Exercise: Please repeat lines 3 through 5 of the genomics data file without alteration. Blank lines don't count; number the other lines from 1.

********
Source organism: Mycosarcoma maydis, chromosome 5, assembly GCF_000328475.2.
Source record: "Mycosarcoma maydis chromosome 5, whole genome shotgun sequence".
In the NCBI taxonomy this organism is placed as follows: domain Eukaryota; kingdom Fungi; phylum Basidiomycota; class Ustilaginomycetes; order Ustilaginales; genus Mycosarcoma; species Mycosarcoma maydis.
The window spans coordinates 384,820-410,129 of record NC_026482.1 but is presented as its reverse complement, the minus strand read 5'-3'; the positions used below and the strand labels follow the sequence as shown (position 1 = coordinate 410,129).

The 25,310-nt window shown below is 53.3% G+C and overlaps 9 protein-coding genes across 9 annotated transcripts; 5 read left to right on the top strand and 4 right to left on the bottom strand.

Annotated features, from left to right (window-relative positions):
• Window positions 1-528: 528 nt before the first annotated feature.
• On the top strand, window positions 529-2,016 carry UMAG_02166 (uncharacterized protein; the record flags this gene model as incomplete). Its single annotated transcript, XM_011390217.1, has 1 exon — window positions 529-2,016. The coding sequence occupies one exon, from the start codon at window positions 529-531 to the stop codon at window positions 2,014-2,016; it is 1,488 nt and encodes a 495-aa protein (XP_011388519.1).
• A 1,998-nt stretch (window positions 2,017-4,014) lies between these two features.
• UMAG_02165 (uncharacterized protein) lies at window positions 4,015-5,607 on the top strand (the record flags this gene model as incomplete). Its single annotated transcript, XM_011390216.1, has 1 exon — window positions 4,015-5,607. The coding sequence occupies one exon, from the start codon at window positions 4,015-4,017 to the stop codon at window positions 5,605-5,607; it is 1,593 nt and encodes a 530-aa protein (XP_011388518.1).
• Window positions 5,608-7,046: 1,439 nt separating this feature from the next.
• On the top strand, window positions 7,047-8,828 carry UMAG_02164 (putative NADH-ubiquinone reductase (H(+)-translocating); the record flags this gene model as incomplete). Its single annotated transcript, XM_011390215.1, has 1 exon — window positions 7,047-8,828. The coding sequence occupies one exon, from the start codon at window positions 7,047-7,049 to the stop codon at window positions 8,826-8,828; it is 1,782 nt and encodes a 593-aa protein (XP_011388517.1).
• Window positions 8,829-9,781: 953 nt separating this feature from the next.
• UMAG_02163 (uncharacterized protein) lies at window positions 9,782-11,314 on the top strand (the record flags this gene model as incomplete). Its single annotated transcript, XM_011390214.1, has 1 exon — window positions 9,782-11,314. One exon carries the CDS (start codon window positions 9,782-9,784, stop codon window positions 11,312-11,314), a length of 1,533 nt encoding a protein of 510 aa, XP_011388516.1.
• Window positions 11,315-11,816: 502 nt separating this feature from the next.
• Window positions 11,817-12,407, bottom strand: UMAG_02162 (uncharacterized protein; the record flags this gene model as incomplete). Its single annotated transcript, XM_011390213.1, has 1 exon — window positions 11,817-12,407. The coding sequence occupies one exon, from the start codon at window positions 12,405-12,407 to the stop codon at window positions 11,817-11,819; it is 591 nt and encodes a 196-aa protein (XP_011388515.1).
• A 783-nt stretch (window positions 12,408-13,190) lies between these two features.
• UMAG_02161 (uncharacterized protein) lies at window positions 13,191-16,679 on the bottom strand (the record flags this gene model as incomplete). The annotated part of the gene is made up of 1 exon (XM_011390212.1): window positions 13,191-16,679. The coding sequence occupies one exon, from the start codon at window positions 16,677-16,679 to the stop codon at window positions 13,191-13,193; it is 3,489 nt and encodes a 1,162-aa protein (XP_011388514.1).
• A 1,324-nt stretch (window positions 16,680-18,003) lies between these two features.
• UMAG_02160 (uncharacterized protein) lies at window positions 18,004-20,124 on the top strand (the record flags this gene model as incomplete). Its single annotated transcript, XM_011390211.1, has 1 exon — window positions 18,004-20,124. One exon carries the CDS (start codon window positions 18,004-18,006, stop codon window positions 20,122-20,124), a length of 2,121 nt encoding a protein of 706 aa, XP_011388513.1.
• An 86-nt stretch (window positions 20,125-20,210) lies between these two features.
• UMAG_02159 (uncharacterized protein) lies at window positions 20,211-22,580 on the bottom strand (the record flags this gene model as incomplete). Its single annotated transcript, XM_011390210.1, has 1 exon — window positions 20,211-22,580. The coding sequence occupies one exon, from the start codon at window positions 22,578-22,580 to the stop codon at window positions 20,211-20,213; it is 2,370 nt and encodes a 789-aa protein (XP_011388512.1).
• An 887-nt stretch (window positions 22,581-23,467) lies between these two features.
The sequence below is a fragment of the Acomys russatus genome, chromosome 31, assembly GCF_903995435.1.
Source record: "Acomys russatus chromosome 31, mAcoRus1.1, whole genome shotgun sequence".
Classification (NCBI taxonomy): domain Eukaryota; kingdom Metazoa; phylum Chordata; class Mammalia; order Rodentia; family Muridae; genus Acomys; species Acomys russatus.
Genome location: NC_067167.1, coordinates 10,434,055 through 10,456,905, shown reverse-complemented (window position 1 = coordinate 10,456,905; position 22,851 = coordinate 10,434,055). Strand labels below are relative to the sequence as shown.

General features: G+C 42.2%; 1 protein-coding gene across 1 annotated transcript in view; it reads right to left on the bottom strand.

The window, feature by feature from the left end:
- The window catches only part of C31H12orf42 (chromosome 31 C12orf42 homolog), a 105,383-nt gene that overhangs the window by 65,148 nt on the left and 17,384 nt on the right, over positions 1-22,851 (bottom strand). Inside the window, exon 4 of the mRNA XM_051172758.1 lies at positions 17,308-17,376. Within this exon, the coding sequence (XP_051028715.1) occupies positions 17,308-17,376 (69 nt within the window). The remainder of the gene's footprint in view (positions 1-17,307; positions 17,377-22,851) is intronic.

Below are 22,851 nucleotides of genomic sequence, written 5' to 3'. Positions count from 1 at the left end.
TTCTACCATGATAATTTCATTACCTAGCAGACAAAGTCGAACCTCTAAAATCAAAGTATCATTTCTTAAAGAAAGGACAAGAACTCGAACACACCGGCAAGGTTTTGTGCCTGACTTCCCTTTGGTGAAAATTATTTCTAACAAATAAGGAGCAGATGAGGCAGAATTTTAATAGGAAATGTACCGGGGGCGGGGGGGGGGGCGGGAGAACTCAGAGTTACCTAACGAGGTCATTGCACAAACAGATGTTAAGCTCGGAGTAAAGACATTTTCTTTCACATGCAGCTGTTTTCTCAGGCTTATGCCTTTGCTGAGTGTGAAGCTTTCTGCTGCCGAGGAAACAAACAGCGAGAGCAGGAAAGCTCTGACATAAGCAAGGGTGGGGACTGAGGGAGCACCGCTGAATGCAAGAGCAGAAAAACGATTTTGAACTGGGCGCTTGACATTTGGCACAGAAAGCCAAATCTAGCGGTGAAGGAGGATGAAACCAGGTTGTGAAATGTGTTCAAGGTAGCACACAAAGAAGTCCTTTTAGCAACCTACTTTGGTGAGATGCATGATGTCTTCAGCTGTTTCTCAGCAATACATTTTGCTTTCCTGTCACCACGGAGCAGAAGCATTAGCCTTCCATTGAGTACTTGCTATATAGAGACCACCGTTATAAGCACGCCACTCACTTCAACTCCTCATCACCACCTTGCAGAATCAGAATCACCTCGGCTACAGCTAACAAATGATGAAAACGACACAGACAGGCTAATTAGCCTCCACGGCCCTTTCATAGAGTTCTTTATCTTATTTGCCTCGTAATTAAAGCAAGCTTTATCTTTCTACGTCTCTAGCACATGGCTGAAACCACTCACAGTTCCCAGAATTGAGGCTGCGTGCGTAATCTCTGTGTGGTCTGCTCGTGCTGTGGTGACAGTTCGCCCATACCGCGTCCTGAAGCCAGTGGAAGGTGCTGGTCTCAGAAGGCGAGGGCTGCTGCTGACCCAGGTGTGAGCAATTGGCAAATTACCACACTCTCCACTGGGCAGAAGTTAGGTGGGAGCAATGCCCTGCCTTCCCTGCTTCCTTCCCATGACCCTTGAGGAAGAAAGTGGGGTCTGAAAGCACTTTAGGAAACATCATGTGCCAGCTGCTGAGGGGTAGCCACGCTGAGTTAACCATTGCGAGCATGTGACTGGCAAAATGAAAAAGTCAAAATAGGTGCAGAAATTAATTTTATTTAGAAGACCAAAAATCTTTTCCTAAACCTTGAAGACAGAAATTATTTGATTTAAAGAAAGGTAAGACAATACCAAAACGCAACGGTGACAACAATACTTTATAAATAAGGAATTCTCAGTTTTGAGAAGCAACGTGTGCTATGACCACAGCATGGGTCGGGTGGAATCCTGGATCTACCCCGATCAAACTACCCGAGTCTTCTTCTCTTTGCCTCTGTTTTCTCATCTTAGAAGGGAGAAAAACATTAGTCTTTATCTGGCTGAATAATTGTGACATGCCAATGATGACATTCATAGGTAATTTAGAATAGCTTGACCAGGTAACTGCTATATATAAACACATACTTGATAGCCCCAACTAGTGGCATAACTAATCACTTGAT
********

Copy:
In the NCBI taxonomy this organism is placed as follows: domain Eukaryota; kingdom Fungi; phylum Basidiomycota; class Ustilaginomycetes; order Ustilaginales; genus Mycosarcoma; species Mycosarcoma maydis.
The window spans coordinates 384,820-410,129 of record NC_026482.1 but is presented as its reverse complement, the minus strand read 5'-3'; the positions used below and the strand labels follow the sequence as shown (position 1 = coordinate 410,129).

The 25,310-nt window shown below is 53.3% G+C and overlaps 9 protein-coding genes across 9 annotated transcripts; 5 read left to right on the top strand and 4 right to left on the bottom strand.